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It is impermissible to penalize an individual for exercising his Fifth Amendment privilege when he is under police custodial interrogation. The court does not regard this tactic, warning of punishment for non-cooperation, as one which makes the confession involuntary per se, but rather as one factor to be considered in the totality of circumstances.
The Kwik Shop on West Cloud Street in Salina was robbed. Defendant Jami Del Swanigan was invited to the police department to answer questions about the robbery. Upon arrival, defendant was placed in a locked waiting room for 30 to 45 minutes before the interrogation began. The lead investigator read defendant his Miranda rights, which defendant indicated he understood. Defendant denied knowing anything about the robberies. The investigator falsely told defendant that his fingerprints had been found at the scene. She also informed him that he had been caught on the surveillance camera. Defendant had no explanation for either fact, except that he had possibly been at the store before. After defendant took a bathroom break, another investigator joined the interrogation. Defendant gave the interrogators several different stories, but each version contained facts that were contrary to what the officers knew from the eyewitnesses. When confronted with the discrepancies, defendant then denied any involvement in the robbery. Another investigator joined who warned defendant of punishment for “non-cooperation.” Eventually, defendant confessed to the robbery. Thereafter, defendant filed a motion to suppress his statements, alleging that the same were not voluntary, knowing or intelligent under the totality of the circumstances. Specifically, defendant alleged that the police used coercive and deceptive tactics, including providing him false information that his fingerprints matched those found at the crime scene and promising that his cooperation in the investigation would help him. The trial court denied the motion, and defendant was convicted of aggravated robbery.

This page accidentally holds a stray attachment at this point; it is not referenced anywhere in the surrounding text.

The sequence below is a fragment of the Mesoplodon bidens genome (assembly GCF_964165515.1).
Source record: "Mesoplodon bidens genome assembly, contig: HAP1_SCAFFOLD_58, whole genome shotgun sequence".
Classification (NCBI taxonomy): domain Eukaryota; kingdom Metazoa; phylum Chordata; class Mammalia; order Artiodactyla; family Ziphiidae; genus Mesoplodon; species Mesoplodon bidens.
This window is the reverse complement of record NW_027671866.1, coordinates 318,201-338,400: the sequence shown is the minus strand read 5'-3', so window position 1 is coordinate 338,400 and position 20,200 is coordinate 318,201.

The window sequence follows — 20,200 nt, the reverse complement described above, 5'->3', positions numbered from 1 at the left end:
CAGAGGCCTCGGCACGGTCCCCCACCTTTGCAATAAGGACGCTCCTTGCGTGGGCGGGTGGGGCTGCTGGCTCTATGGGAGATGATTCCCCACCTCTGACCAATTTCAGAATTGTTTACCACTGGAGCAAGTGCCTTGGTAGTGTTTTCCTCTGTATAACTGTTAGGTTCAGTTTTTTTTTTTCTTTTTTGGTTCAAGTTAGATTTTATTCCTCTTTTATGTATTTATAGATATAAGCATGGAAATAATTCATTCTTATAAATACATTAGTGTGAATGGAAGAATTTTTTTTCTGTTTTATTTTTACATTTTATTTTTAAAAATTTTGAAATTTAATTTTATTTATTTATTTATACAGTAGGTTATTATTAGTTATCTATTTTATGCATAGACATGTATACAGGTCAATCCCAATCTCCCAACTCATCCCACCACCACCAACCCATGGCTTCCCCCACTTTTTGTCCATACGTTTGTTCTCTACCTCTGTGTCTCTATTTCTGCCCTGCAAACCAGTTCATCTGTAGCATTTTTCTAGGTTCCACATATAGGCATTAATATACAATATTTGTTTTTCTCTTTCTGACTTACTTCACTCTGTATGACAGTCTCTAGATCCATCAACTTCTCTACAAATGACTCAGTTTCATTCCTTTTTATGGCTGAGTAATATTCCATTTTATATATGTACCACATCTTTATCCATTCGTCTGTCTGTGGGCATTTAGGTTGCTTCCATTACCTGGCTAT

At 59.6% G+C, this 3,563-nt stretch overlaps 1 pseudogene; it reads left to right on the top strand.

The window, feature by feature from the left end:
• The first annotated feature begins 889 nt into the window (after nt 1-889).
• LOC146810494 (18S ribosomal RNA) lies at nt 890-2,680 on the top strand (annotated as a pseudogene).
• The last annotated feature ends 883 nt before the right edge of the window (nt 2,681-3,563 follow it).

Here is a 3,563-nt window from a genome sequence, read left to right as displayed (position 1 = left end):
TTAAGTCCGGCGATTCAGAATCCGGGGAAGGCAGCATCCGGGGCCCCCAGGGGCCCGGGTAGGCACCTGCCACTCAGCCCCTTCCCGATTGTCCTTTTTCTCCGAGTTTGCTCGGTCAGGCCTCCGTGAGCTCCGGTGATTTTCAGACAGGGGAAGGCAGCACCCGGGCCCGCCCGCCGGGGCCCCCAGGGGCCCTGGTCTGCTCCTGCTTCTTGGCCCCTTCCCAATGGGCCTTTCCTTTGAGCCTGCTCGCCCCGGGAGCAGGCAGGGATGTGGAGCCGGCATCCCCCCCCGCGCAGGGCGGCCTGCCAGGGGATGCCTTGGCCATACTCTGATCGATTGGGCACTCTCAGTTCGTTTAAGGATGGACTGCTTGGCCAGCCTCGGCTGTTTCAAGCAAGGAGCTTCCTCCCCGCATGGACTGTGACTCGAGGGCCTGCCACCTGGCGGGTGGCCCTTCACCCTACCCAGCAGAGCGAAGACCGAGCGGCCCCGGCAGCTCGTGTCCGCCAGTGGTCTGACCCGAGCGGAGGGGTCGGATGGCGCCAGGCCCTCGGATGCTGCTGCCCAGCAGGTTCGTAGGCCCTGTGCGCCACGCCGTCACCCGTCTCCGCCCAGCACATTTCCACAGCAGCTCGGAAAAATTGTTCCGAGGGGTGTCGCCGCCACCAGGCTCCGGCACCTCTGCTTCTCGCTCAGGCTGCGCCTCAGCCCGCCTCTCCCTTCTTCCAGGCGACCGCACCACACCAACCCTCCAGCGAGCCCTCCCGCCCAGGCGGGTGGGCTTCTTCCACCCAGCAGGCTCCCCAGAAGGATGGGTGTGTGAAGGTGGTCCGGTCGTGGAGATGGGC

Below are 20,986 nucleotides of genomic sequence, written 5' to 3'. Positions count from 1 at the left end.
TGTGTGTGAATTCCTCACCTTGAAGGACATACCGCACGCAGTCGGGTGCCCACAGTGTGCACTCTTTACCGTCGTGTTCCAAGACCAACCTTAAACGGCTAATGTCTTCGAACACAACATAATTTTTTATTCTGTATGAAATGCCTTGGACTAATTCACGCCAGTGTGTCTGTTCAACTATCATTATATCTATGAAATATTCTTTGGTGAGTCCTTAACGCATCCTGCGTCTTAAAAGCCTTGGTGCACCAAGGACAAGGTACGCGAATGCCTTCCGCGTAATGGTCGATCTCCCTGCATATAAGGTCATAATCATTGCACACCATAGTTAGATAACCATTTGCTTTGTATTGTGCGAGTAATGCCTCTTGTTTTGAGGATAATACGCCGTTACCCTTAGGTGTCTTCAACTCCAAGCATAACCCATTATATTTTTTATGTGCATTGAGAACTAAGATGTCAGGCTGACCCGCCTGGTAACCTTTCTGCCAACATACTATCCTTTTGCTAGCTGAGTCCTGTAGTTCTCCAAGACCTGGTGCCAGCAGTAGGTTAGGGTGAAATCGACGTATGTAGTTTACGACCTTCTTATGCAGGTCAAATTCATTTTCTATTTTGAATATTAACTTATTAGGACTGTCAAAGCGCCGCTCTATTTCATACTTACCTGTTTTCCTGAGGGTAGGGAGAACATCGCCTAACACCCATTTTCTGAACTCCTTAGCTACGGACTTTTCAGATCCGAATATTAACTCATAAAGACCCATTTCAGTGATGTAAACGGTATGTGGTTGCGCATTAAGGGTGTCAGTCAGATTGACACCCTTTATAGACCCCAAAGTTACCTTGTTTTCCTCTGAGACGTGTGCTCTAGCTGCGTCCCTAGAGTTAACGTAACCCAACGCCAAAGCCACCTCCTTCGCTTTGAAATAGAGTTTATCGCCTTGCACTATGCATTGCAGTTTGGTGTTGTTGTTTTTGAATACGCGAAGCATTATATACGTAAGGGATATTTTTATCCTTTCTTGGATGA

Did the trial court err in denying defendant’s motion to suppress the statements the latter made during police interrogations, thereby warranting the reversal of defendant’s conviction?
The Court reversed the conviction. According to the Court, the police threatening defendant with telling the county attorney of his lack of cooperation was inconsistent with defendant's Fifth Amendment rights. The Court failed to see how the police could be required to advise defendant of the right to remain silent, then be allowed to warn him of punishment for "non-cooperation" when he exercised that right. The Court did not regard this tactic as one that made the confession involuntary per se, but it was one factor to be considered. The Court averred that the factors of low intellect and anxiety should have been considered in determining the voluntariness of the confession. The Court held that in this case, the State failed to show that the defendant's second statement was untainted by the first. The statements were approximately 19 hours apart and there was no evidence of intervening circumstances that would have attenuated the coercive effects of the prior evening. Thus, defendant's second statement also should have been excluded at trial. The Court did note that none of the circumstances alone made the confession involuntary per se.